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There is a great deal of controversy about the apparent decision of the Advertising Standards Authority to permit for-profit abortion clinics to advertise their services through television and radio adverts. Many of those that regard themselves as generally in favour of permitting at least certain abortions say they are uncomfortable.

My view, by contrast, is that we do not need any laws specially to regulate abortion, since zygotes, embryos and foetuses are people and so the justifications or otherwise of their killing should be dealt with under murder and manslaughter laws.  (This doesn't, of course, mean there would be no legal abortions – e.g. it is legal to separate co-joined twins in ways that result the death of one twin.)  And my view is that if providing a commercial service is legal (whether I agree it should be legal or not) then it should be legal to advertise that service (albeit perhaps subject to restrictions on timing – we might not advertise hard liquor during children's programmes, for example).

Indeed, the very fact that those that favour specially regulated abortion (unlike myself) are uncomfortable about its being advertised seems to me to count in its favour.  I think abortion is, in a particular sense relevant here, something rather like killing animals for meat, or capital punishment: there is a natural tendency of nice middle-class urban dwellers to want such things to happen but to be able to avert their eyes.  They want to eat bacon and sausages and mince and other things that look as unlike a dead animal as possible.  Anything nakedly death-involving, like fox-hunting, for example, makes them queasy.  Animals should be "processed" in nice clean factories, far from middle-class eyes.  Surveys have often suggested that majorities of the population favour capital punishment.  Yet when there is film of people being hanged, or beheaded, or shot by firing squad, or stoned to death abroad, the outrage is near-universal.  We'd like our executions to be clean and invisible.


Similarly, people want there to be abortions.  But they want to pretend that abortion doesn't involve the death of an animal – for there is not the slightest grounds for disputing that an embryo is a living animal, even if one denies that it is a person.  And they want them to occur where they can't see.

Indeed, so much so that when anti-abotion campaigners try to illustrate what actually occurs in abortions they are regarded as ghoulish extremists.  That leads to astonishing ignorance.  When the US debate about partial birth abortion was raging, I would sometimes need to explain to people what a partial birth abortion actually involves.  Most people, upon having the procedure explained to them for the first time, would call me a liar to my face.  Because abortions occur outwith the public gaze, people don't know what they involve, and find it easy to avert their mental gaze from the philosophical and ethical issues.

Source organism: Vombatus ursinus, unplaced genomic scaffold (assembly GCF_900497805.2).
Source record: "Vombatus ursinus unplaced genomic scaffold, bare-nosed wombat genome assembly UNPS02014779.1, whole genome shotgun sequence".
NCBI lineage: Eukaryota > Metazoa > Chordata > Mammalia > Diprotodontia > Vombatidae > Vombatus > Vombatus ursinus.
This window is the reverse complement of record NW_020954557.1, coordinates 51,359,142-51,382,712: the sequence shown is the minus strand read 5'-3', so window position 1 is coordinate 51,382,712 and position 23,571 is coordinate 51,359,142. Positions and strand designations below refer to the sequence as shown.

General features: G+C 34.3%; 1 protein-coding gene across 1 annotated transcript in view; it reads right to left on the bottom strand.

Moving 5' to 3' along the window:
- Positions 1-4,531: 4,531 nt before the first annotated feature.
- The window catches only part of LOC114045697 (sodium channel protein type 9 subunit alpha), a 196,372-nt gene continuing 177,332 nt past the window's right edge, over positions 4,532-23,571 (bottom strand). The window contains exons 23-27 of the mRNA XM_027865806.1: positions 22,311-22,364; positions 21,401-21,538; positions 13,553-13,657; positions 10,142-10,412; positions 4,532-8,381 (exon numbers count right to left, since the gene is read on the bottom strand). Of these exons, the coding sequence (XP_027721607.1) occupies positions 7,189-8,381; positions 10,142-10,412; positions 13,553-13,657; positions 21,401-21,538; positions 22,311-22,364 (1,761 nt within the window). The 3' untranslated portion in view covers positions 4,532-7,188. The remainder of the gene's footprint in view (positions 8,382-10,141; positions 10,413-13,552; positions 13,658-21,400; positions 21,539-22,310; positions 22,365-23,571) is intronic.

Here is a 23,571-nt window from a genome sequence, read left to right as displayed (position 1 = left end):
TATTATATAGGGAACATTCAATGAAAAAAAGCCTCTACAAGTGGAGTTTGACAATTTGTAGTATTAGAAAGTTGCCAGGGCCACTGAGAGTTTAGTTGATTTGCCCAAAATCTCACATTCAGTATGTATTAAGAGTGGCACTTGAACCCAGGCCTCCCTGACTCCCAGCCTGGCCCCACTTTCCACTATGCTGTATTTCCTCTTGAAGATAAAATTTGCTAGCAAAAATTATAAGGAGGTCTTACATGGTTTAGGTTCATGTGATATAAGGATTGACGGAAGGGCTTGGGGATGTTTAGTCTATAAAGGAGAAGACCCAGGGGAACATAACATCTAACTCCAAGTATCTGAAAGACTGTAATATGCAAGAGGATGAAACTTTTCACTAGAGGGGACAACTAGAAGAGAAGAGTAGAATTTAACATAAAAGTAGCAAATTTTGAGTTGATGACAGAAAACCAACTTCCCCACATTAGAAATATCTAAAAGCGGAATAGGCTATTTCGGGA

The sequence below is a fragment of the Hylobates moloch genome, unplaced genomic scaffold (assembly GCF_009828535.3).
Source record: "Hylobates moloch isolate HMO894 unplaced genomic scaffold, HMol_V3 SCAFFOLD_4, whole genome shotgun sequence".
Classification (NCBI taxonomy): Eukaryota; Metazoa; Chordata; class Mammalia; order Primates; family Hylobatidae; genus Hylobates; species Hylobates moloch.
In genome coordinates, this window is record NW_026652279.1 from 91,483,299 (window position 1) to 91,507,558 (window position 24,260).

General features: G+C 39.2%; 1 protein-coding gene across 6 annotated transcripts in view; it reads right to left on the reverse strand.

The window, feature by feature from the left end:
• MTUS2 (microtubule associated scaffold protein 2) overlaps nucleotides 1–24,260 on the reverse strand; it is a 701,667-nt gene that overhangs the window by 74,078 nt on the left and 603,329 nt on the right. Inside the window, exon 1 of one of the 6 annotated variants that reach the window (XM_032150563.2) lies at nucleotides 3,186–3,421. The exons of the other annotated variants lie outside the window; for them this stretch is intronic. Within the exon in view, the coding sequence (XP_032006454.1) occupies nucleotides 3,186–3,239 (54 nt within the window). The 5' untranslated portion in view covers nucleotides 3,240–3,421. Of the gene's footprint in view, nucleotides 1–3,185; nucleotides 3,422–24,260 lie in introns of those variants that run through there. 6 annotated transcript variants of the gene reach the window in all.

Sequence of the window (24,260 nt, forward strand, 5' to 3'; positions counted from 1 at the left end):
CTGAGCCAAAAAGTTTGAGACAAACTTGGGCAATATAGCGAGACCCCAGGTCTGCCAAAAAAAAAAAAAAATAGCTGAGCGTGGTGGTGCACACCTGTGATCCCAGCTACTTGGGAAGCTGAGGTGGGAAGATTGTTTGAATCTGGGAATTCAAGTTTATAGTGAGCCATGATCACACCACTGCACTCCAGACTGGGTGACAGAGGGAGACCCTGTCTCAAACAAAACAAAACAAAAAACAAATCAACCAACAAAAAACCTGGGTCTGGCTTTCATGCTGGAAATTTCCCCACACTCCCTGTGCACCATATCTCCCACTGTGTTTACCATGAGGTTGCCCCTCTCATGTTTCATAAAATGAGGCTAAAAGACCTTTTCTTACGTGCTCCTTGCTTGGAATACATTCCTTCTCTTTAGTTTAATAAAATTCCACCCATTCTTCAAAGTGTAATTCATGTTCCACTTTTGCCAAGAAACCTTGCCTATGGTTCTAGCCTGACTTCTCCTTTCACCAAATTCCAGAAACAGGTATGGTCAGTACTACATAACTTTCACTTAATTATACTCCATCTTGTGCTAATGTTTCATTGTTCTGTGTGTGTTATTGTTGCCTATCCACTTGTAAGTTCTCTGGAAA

When we sanction death, we should all, in principle, be prepared to join in – or we should not sanction it.  You should not eat meat if you would not be morally prepared to kill an animal yourself.  Hunters used to blood new participants in the hunt (wipe their faces with the blood of the animal killed) – a practice that was continued until recently in fox-hunts also.  That is the honourable way.  If we sanction executions, then the ethically ideal form is something like a stoning, where the whole society collectively kills the person executed.  If that is impractical (e.g. because it is thought to induce too much avoidable suffering) then executions should at the very least be public with a heavily imposed social norm that people are expected to attend.  Mass liquidations in gas chambers thousands of miles from the electing populace is not the honourable way to execute.  If you believe that abortion should be legal, you should be prepared in principle to carry out the procedure yourself, or to give the instruction to proceed, and certainly you should feel obliged to be prepared to watch.

Furthermore, my view is that if a practice is legal and commercially permitted, and we are not trying to phase it out, then it should be legal to advertise.  That is part of what it is to permit something commercially.  As I said, that does not mean there should be no restrictions on the timing, truthfulness and other features of advertising.  But the general proposition remains.

If it is legal to conduct abortions for profit, then it should be legal to advertise one's services.  Such advertising enhances competition, increases the quality of services offered, informs current and potential customers about one's products.  If we don't want people to know about abortion clinics, what does that say?

That would apply to other things as well.  If brothels were to be legalised, they should be able to advertise.  If euthanasia / assisted suicide services are legalised, they should be able to advertise.  And if you are in favour of legalising these things, but don't want to permit advertising, I put it to you that you should ask yourself why?  If you are uncomfortable with permitting abortion clinics to advertise, might that, perhaps, be because you are uncomfortable with some of what they do inside the clinics?

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